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Pregnant TN Lady Contracts HIV After Blood Transfusion: What You Must Know

“While what has happened is very tragic, unfortunately, it is not the first time. The Government of India, under the Ministry of Health and Family Welfare, National Aids Control Organisation in 2017, came out with strict guidelines to be followed by both the donor and the recipient.”

In what can only be described as negligence of the worst kind, a 23-year-old pregnant woman from Sattur in Sivakasi, Tamil Nadu, was transfused with HIV positive blood, following a lapse on part of the lab technician at the hospital.

Facts as known

The wife of a daily-wage labourer, a pregnant lady was admitted to the hospital since she was anaemic.Unfortunately, she was transfused with HIV-infected blood.

This is her second pregnancy.

The matter came to light when the 21-year-old donor discovered his positive status during a routine medical examination as part of a visa application process. Upon finding this, he immediately informed the hospital where he had taken part in a blood donation camp.

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The lady, who is to deliver her baby by the end of January, is currently under medical supervision at the hospital. In an attempt to ensure that no further untoward incident takes place in the hospital, all further blood transfusions have been stalled.

We, at The Better India, spoke to Dr Rifa Tazyeem Khan, Clinical Epidemiologist, Y R Gaitonde Center for AIDS Research and Education, to understand what donors and recipients must be aware of.

“While what has happened is very tragic, unfortunately, it is not the first time. The Government of India, under the Ministry of Health and Family Welfare, National Aids Control Organisation in 2017, came out with strict guidelines to be followed by both the donor and the recipient.”

“It is important for the donors to be very cautious while donating blood,” said Dr Khan.

Dr Rifa Khan

Things that a donor must be mindful of:

1. General well being

• A donor must be between the ages of 18 and 65. A first-time donor cannot be above 65, and in case of a repeat donor, the maximum age is 65.
• The donor must be of good health, mentally alert, and physically fit. If the donor is ‘differently-abled’ or there is an issue in communicating clearly and getting their consent, such a person will not be considered for donation.
• The donor must weigh a minimum of 45 kg and have a haemoglobin count of at least 12.5 gram.

2. Donation interval and other medical conditions

• The duration for whole blood donations for males is once in three months and once in four months for females.

• If you are a donor, you must ensure your blood pressure is between 100-140 mm Hg systolic and 60-90 mm Hg diastolic, with or without medication.

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• Also remember that any medication for blood pressure should neither have been altered or its dosage changed in the last 28 days.
• Your pulse rate must be between 60 and 100.

3. Occupation

• The donor who works as an air crew, long-distance vehicle driver, either above or below sea-level, in emergency services where the nature of work is strenuous, shall not be permitted to donate blood at least 24 hours prior to their next day’s shift.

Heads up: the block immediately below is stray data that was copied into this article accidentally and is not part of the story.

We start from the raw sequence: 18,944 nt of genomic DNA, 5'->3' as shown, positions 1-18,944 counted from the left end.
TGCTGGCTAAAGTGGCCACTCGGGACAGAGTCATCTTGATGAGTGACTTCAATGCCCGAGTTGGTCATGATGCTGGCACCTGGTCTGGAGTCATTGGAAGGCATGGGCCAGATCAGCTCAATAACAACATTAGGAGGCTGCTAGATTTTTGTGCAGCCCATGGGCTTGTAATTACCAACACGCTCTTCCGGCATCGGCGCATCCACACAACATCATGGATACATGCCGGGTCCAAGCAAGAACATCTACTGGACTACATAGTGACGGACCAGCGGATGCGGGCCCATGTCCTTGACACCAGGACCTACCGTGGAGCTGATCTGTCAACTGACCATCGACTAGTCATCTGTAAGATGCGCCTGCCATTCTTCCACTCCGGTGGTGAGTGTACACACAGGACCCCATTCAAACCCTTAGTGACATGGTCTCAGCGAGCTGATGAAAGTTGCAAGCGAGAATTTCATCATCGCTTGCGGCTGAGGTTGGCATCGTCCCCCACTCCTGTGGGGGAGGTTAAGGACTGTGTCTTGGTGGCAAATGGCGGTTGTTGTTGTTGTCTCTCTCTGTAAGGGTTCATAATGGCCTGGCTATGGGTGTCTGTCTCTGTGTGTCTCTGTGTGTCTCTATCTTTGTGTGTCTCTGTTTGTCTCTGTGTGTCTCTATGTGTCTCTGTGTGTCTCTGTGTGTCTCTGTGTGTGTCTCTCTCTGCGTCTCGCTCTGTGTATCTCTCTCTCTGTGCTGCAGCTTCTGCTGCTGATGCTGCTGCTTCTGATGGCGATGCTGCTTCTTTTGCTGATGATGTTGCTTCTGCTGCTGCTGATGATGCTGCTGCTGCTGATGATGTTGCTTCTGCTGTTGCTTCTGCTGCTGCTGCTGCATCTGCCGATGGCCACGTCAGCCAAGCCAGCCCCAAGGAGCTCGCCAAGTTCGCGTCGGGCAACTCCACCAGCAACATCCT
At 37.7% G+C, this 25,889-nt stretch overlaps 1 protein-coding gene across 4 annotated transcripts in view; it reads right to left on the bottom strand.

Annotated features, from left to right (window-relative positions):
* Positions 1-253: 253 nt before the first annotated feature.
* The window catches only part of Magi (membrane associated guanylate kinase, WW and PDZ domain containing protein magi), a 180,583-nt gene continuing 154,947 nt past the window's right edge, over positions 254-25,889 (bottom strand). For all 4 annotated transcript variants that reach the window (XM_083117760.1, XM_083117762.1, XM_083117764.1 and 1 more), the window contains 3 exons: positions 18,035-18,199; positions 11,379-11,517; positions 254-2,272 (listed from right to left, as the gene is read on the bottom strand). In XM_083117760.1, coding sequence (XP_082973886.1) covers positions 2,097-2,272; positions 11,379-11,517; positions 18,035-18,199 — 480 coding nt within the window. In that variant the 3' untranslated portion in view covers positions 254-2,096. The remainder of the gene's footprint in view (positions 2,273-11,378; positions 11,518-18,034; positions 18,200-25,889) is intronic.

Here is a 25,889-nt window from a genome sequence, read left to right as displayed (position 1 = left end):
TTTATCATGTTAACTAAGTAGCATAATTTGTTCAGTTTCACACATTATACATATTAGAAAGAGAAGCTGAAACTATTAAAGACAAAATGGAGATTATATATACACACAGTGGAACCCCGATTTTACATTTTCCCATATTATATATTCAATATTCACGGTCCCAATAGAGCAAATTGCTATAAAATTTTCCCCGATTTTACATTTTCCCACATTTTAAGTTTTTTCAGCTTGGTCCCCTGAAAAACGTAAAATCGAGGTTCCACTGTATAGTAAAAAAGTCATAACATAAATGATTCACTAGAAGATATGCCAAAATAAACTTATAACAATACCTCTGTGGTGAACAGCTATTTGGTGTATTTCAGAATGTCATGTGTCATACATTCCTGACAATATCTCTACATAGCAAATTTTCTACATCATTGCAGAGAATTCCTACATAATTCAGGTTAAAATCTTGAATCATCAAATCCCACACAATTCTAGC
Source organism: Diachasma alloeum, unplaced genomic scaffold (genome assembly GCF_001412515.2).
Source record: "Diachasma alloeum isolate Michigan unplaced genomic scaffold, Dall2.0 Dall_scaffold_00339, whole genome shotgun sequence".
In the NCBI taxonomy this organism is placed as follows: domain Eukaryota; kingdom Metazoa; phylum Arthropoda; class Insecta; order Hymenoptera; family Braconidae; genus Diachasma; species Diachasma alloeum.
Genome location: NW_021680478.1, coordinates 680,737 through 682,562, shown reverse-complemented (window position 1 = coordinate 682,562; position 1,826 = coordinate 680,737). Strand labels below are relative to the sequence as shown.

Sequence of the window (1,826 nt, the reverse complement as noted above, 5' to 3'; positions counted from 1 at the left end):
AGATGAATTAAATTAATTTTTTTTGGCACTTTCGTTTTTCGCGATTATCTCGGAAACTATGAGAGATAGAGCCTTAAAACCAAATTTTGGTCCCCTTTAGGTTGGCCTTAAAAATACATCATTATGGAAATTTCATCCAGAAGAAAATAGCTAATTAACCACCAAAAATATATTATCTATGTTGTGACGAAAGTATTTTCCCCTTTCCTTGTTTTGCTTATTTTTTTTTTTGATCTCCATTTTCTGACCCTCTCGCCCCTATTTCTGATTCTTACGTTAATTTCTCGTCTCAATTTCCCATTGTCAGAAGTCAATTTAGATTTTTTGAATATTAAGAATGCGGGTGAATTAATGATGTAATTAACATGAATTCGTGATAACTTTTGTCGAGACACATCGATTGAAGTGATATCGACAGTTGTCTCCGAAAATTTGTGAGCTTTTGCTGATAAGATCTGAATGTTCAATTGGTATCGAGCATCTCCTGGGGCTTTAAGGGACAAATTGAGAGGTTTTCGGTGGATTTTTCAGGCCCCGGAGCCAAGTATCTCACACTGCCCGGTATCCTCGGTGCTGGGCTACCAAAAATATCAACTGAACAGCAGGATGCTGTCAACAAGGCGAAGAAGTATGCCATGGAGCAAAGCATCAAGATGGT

• The donor also cannot be a night shift worker with an inadequate sleep pattern.

4. Other checks

• A mandatory check for Hepatitis B, Hepatitis C, Malarial parasite, HIV/AIDS, and Syphilis should be done before accepting the blood.
• The donor must be free from any skin disease at the site of phlebotomy. The arms and forearms must also be free from any punctures or scars.

5. Women donors

• In case the woman wanting to make a donation is pregnant or has recently delivered, she will have to wait for at least 12 months after delivery to donate.
• In case she has suffered a miscarriage or had an abortion, she will have to wait for six months.

• A lactating mother will also be eligible to donate only after she completely stops breastfeeding the baby.

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• A woman who is menstruating will be eligible for the donation after the period of menstruation.

“As a recipient, there are very few cases wherein the transfusion is the result of an elective procedure; in a majority of the cases, you are the recipient of blood in cases of emergency, a fatality or post a surgery,” says Dr Khan.

She goes to say that, “While the HIV virus raises a bigger uproar, the common infection to be spread through infected blood is Hepatitis C, but because it has such a long incubation period, no one knows what actually happens. The stigma that is attached to HIV is what gives it such a prominent space.”

Things to keep in mind for a recipient

1. Be aware of your own blood group and ensure that only a matching blood group is used for transfusion.

2. If you have low immunity, altered immunity (diabetic, pregnant) then you need to be extremely careful while getting a blood transfusion.

3. Always ensure that the blood transfusion takes place at a hospital, clinic, or centre of good repute.

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Dr Khan concludes, “All donors must remember that someday you could be a recipient too. So exercise due caution.”

In many cases, blood transfusions are administered under tremendous pressure on the doctors and medical staff, typically during cases of emergency or trauma, when every minute counts.

In such situations, it is difficult for the administering staff to screen the blood. Therefore, while the responsibility of ensuring clean blood surely rests on the hospital, the onus of being conscientious lies very heavily on the donor as well.

(Edited by Shruti Singhal)

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